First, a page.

M. Berthold-Losleben

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Changes of the tumor necrosis factor-alpha (TNF-alpha) system have been shown to be involved in the development of psychiatric disorders and are additionally associated with changes in body weight as well as endocrine and metabolic changes in psychiatric patients. TNF-alpha might, for example, contribute to the pathogenesis of depression by an activation of(More)
Changes regarding the immune system and specifically the cytokine system, of which tumor necrosis factor-alpha (TNF-alpha) is a part, have been shown to be involved in the development of neurological and psychiatric disorders such as multiple sclerosis, Parkinson's and Alzheimer's disease, depression, schizophrenia or narcolepsy. Besides, there is evidence(More)
Changes of the tumor necrosis factor-alpha (TNF) system have been shown to be involved in the development of psychiatric disorders and are additionally associated with changes in body weight as well as endocrine and metabolic changes in psychiatric patients. TNFmight, for example, contribute to the pathogenesis of depression by an activation of the(More)
BACKGROUND Antisaccade deficits are a well-documented pathophysiological characteristic in schizophrenia. However, it is yet unclear whether these findings reflect a specific oculomotor deficit, general psychomotor impairment or disturbance in executive control mechanisms. METHODS Performance in a manual stimulus-response compatibility (SRC) task and a(More)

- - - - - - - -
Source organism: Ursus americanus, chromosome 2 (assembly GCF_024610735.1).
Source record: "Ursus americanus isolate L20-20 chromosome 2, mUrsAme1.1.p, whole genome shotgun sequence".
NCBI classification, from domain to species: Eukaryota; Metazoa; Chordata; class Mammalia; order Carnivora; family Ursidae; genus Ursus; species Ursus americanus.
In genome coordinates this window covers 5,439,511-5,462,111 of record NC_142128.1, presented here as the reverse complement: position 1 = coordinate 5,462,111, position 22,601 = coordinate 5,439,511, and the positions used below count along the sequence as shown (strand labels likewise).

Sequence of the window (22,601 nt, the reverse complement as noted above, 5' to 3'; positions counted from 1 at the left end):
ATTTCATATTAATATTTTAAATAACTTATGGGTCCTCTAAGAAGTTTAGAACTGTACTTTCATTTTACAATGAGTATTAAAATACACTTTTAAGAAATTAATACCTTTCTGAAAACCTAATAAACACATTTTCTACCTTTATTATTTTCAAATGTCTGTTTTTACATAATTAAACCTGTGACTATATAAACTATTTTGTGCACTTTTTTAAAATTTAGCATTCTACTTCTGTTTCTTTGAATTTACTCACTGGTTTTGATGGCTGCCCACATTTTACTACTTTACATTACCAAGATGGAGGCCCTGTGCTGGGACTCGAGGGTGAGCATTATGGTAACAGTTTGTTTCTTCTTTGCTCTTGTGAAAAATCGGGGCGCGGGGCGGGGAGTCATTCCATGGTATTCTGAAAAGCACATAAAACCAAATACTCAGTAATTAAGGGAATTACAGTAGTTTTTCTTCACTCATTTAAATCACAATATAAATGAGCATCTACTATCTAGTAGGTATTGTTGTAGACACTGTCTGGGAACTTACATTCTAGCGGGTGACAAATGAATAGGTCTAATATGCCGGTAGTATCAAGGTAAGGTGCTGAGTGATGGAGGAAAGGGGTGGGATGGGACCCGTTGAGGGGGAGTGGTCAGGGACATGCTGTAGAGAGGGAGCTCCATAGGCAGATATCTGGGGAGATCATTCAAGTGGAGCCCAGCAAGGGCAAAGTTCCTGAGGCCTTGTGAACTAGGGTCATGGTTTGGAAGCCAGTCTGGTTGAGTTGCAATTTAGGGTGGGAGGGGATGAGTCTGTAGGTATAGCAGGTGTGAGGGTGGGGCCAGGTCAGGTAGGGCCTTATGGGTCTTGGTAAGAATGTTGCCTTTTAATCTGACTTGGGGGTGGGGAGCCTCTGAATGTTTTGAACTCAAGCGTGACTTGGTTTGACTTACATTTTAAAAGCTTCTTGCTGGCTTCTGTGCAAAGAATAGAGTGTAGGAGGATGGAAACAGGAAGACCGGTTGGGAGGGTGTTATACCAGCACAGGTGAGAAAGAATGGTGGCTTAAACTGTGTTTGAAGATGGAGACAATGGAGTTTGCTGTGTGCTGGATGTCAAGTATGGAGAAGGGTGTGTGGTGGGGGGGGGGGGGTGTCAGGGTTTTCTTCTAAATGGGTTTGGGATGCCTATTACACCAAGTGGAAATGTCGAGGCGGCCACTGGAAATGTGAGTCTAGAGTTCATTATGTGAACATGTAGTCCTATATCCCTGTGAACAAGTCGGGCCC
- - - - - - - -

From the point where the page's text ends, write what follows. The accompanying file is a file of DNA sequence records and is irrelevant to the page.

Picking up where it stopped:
Nervous and immune system interact through many different messenger substances such as neurotransmitters, cytokines or neuropeptides. For instance, neuropeptides are capable of affecting the metabolism of cells belonging to the immune system. Conversely, cytokines such as tumor necrosis factor (TNF)-alpha, interferon (IFN)-alpha and IFN-gamma, contribute to(More)
We have studied the mechanism by which a previously described primary muscle culture growing on microcarriers predominantly expresses fast myosin heavy chain (MHC) IId/x. We have measured MHC IId/x mRNA and protein levels, mRNA of MHC I and markers of muscle metabolism, insulin-like growth factor (IGF)-1 and mechano-growth factor (MGF) transcripts,(More)
Glucose is the primary source of energy for the human brain. Previous literature has shown that varying blood glucose levels may have a strong impact on behaviour, subjective mood, and the intensity of the BOLD signal measured in fMRI. Therefore, blood glucose levels varying even within the normal range may interact with cognitive and emotional processing(More)
Glucose metabolism serves as the central source of energy for the human brain. Little is known about the effects of blood glucose level (BGL) on higher-order cognitive functions within a physiological range (e.g., after overnight fasting). In this randomized, placebo-controlled, double blind study, we assessed the impact of overnight fasting (14 h) on brain(More)
Previous literature has shown that hypoglycemia influences the intensity of the BOLD signal. A similar but smaller effect may also be elicited by low normal blood glucose levels in healthy individuals. This may not only confound the BOLD signal measured in fMRI, but also more generally interact with cognitive processing, and thus indirectly influence fMRI(More)
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